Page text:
I built it with my own hands, and now I’m gonna sweat inside it – standing room only – for hours and hours at a time.
Was this really a good idea?
Last autumn I decided to look into turning my novels and stories into audiobooks. I began the process of requesting auditions and received a couple of great audio samples for Seven Graves, One Winter. Three things made me rethink the whole project.
The first thing was Greenlandic, more specifically the Greenlandic words I have used in the book(s). While my own grasp of Greenlandic is limited, I do have some experience, and at least know how I want to try and say the words I have used. My concern, is, was and will be, whether a non-native speaker is going to get their tongues around Greenlandic words and place names like Ittoqqortoormiit.
This got me thinking.
The second factor was cost, closely followed by the third factor (below). I simply don’t have the funds available to invest in audiobook production. Without a publisher footing the bill, I need to find ways of getting my books out there in as many formats as possible within a tight budget. The projected budget for Seven Graves, One Winter was prohibitive – not impossible, but it left no wiggle room.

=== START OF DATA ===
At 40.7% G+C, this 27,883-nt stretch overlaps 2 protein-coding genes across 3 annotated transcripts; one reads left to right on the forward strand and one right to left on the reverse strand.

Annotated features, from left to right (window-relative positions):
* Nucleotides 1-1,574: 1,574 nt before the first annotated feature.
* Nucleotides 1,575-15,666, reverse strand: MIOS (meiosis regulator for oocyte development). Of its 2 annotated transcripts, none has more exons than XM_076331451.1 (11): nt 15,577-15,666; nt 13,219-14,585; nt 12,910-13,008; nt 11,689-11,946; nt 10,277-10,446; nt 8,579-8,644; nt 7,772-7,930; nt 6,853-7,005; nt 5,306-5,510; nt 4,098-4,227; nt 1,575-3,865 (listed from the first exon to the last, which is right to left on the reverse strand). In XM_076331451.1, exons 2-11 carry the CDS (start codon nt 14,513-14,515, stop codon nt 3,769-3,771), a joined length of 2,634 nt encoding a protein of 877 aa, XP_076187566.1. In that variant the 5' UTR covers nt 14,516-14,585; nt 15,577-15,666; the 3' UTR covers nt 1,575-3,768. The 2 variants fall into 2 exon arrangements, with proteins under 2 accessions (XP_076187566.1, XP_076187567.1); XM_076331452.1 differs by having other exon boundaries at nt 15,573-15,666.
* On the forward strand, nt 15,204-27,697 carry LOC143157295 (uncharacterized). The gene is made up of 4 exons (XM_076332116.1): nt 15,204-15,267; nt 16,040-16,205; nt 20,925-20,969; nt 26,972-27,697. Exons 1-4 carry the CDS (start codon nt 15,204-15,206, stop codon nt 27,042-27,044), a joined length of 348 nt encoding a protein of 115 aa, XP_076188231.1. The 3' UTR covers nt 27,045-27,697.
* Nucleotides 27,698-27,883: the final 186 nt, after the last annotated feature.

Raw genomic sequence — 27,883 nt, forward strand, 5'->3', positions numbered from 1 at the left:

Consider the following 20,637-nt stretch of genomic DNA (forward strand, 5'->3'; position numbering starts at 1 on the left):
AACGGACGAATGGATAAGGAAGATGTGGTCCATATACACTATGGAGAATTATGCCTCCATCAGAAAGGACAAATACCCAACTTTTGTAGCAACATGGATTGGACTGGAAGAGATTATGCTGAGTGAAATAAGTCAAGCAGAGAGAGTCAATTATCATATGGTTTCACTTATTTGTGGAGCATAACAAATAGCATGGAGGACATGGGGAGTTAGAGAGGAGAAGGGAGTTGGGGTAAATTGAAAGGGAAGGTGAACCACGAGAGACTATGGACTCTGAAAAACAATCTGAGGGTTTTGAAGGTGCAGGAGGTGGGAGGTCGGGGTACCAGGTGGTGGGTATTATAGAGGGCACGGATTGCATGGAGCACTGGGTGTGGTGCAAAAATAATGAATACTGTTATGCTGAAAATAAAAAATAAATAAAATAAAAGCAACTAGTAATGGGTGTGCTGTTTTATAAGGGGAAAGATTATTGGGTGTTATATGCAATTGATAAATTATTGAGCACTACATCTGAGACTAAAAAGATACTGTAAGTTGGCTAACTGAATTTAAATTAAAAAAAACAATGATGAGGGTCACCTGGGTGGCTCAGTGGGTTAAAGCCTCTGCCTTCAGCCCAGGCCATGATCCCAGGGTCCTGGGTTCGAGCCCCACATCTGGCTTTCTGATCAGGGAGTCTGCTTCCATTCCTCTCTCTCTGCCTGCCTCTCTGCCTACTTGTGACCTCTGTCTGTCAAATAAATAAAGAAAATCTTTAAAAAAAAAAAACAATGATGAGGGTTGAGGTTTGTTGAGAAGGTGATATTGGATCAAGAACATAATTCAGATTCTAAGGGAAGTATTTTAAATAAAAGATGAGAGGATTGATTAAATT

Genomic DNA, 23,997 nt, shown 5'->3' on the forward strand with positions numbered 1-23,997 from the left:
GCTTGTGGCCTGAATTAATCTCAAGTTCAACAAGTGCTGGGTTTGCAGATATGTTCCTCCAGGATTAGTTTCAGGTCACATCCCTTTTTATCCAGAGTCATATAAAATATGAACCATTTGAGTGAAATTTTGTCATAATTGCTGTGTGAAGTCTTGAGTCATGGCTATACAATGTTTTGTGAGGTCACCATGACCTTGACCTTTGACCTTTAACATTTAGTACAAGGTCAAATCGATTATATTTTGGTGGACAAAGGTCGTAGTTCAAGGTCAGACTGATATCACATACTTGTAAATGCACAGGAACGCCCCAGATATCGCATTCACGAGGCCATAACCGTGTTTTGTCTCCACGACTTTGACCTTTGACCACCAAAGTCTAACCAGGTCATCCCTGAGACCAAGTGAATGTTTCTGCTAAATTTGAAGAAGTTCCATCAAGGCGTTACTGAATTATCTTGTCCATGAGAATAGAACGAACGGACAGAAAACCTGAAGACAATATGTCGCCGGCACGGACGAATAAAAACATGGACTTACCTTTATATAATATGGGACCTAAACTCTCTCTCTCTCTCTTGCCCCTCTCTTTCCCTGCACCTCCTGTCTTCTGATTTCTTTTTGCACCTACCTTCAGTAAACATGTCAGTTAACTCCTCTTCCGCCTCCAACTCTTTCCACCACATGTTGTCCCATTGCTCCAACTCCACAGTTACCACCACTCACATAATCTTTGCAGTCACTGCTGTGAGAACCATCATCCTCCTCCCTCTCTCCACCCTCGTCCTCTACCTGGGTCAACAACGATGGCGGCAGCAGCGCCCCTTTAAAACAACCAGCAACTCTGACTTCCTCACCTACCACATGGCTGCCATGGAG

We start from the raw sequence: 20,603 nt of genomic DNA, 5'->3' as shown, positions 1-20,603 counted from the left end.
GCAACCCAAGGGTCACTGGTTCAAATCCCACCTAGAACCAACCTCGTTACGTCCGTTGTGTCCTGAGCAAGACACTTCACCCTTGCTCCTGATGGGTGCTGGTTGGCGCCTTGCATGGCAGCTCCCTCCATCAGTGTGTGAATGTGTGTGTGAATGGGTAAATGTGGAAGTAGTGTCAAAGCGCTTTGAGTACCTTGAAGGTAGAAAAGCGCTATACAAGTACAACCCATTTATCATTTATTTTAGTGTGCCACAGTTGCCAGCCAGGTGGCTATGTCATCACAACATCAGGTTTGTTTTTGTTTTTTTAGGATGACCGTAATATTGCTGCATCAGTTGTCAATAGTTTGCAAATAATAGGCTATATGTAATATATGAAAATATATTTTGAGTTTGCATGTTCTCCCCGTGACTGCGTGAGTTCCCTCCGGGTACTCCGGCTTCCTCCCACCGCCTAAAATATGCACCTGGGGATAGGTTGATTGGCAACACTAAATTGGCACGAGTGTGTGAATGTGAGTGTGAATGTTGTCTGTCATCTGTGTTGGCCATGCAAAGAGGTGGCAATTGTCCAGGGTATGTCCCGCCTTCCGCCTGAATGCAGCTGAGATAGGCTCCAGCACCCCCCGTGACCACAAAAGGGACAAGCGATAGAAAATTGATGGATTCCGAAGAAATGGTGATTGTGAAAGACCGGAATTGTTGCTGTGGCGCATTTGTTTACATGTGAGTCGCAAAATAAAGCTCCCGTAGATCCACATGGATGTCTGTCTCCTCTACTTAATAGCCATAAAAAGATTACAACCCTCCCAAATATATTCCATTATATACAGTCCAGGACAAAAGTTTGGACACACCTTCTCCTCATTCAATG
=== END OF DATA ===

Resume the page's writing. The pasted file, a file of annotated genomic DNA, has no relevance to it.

Added to concerns about wiggling… yes, I know… there is the simple fact that I have been quite productive. Meaning I have a lot of novels, novellas and short stories under the name of Christoffer Petersen, many of them in series. If the cost of one audiobook production was prohibitive… well, have a quick look at the photo below, and you’ll see what I mean.
These things got me thinking a little more.
What if I recorded the books? What would that take and what would I need? And, more importantly, how much would it cost?
Without giving anything away, and not thinking of my “time” used now or during recording and editing, I can say that buying the equipment to record, and the materials needed to build my padded cell, ahem… “sound booth”, I spent about a quarter of what I would have spent to have someone else record Seven Graves, One Winter.
This gets better when I consider the twenty written “works” I want to turn into audiobooks.
So, today I got as far as installing the USB audio interface, the mic, the shock mount for the mic, the arm for the shock mount… yeah, a few new things. Then there’s software, and, well, it’s a good thing the cell is padded.
The result is a quick test for audio clarity, and you can hear that here. (About a year ago I made this recording with no booth and a crappy mic. So, yes, I am pleased with the investment… that acting though!)
Now I just need to learn how to act inside my sound booth. Considering that it’s not possible to swing an ant let alone a cat, the acting is going to be interesting.
There’s still a few holes to block, and a learning curve like no other to master, but, until then, stay tuned, this might just become something…